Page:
Review: FIFA 23

In many ways this years FIFA game is very much like last year, and the year before that. There is, of course, the usual array of visual improvements which this year bring that extra little bit of realism to the movements of some of the more well known players. Alongside that you’ll find the usual game modes including the ever popular cash cow that is Ultimate Team, my own personal favourite of the online seasons mode, as well as both player and managerial careers available. But as usual the question is why, other than the idea of buying the very last of EA’s FIFA titled series, should you actually go and spend a sizeable wad of money on this year’s game?

The answer, as it probably should be, is found on the pitch. This year’s action is a touch slower than last years and more deliberate, giving it more of a feel of the Pro Evolution series when it was at its peak. Back then the more realistic on pitch action put FIFA to shame, but it is now EA’s title which boasts some of the most rewarding, realistic, and outright fun gameplay available. It’s now far easier to play to the strengths of particular players, letting you sprint with speed down the wing with your teams quickest players, or ping super accurate crossfield balls to kick start a lightning quick counter attack. And between the movement of the players, the wider variety of goal keeping animations, and an ability to actually use the individual strengths of individual players means getting to know your team and understanding the strengths and weaknesses can make a massive difference to the outcome of the game. There’s also, as you’ll know if you keep a close eye on social media, a new PowerShot available. Performing a PowerShot gives you purely manual aim when you shoot, but doing so brings about a dramatic but gentle zoom in on the camera in the hope that you’re shot manages to wedge itself in the top corner and not fly off at an angle and smack someone in the face in row F.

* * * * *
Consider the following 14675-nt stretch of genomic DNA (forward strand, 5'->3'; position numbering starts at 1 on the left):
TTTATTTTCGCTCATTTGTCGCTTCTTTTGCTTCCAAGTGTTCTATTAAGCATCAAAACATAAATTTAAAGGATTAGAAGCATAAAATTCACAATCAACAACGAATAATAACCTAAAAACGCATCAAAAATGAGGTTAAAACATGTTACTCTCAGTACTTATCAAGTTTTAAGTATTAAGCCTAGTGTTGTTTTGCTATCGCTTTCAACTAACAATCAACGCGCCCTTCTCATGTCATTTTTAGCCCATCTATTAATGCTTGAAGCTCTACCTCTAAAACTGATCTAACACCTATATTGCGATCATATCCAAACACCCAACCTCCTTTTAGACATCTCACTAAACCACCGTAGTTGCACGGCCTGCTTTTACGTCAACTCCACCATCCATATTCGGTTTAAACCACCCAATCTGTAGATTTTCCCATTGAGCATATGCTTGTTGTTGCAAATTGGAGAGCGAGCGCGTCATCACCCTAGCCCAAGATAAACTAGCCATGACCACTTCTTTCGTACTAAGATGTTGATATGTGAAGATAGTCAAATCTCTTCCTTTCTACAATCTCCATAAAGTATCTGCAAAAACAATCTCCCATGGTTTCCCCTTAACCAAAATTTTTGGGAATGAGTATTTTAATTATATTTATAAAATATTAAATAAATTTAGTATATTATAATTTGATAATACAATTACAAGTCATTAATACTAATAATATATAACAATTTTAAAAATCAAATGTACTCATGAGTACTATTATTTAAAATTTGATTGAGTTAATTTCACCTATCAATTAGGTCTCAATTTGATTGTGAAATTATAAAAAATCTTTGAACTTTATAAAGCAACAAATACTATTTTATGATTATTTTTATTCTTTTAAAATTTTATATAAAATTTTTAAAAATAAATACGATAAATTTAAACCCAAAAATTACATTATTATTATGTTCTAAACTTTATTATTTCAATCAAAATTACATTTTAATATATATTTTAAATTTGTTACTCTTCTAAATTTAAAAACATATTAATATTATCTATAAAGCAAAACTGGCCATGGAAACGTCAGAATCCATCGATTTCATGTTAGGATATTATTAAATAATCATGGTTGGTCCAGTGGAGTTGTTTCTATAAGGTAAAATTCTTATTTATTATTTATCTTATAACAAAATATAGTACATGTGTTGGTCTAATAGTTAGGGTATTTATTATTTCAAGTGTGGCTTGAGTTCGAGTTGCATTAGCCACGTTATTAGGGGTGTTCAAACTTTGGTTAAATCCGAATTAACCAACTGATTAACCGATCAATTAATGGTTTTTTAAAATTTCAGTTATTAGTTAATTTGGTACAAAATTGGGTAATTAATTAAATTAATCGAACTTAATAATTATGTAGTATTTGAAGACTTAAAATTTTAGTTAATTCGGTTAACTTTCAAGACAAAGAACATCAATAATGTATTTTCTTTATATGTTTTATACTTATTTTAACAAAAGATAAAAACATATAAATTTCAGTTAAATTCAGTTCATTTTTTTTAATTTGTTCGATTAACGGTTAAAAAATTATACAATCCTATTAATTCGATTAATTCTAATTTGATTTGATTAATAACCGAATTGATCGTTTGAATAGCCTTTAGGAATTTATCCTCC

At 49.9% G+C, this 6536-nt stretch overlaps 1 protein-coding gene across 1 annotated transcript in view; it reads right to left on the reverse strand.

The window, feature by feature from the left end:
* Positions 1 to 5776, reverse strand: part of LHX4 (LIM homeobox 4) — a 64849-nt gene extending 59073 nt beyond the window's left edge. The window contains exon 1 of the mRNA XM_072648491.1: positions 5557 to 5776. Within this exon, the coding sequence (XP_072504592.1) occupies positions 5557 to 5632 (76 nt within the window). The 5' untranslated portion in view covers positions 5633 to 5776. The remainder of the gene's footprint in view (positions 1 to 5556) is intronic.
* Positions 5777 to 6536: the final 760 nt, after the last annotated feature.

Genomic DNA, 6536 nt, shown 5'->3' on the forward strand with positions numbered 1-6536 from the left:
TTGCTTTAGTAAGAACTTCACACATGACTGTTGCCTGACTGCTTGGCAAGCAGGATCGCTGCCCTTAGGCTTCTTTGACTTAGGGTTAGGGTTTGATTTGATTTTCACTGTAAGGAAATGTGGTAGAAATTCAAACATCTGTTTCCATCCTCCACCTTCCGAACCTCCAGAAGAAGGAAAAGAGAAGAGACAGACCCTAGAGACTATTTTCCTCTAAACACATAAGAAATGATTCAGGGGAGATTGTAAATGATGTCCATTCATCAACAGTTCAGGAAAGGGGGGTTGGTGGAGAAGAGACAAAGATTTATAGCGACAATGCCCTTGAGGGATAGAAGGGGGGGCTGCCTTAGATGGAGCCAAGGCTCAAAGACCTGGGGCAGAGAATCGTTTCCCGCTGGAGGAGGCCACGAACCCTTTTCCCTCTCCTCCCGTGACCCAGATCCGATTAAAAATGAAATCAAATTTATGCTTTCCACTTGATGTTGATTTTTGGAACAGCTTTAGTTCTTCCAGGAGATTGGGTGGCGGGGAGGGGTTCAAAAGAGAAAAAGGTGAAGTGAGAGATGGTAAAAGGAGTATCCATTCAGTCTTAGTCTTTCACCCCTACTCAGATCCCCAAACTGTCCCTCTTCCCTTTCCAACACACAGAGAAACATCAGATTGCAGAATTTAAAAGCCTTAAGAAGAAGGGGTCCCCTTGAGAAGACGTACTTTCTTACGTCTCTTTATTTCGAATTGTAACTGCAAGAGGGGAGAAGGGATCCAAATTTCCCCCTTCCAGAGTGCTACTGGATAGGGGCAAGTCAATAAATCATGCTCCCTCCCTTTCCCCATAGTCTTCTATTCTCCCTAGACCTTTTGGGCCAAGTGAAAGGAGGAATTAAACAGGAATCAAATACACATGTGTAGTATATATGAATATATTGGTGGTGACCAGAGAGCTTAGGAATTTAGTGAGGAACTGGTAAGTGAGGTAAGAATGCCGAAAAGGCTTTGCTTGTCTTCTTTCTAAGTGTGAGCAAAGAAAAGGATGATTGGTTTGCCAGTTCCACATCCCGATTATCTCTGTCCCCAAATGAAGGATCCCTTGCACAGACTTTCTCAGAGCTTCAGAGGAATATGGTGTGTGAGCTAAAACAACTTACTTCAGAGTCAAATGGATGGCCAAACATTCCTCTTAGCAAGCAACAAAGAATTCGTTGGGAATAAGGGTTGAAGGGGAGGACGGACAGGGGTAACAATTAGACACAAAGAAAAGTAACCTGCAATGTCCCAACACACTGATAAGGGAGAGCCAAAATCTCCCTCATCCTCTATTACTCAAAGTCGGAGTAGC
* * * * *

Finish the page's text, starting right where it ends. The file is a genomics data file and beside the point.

Elsewhere there is as you might hope more focus on the women’s game, and the World Cup update sees not only the men’s World Cup featured, but also next years women’s World Cup as well. If you fancy trying to take the lionesses through the tournament and repeat the success from last years Europeans championship you can absolutely do that when that part of the update arrives.

Really, you know what you’re getting with FIFA by now. There’s always someone online to have a kick about with, and if not there’s the ever-wonderful option of playing with someone sat right next to you on the sofa. There’s game modes with such variety that you’ll be very hard pushed to find there’s nothing you want to do, and the depth in leagues and teams across the world is staggering. At some point however, it would be nice if EA took a look at the commentary and gave it a bit of a shine. It feels like we’ve had the same lines throw notice quite a while now, and perhaps moving on from the FIFA branding code awesome give an opportunity to rethink how the commentary works and bring about some changes or updates to make things feel a little bit fresher. It’s not terrible, it’s just all been done before and lacks a little enthusiasm.

So the big question here is whether or not it deserves your hard earned money just to get the final FIFA game that EA will be producing. There’s a few nice additions, such as the ability to play highlights in career mode instead of simulating entire games (a nice feature presumably plucked from recent Madden games), but whether they’re enough for you will depend on whether you feel the need to buy yet another annual update. If FIFA is life, then you absolutely should. If you’ll put dozens of hours into the career mode or Ultimate Team, then absolutely grab this. The question mark hangs over whether or not everything else is worthy of a casual player who also owns last year’s game. It might well be… just. But it’s a closer decision than it ought to be.

Roll on next year – it’ll be fascinating to see what will happen when the FIFA name falls off the box.


Reviewed on PS5

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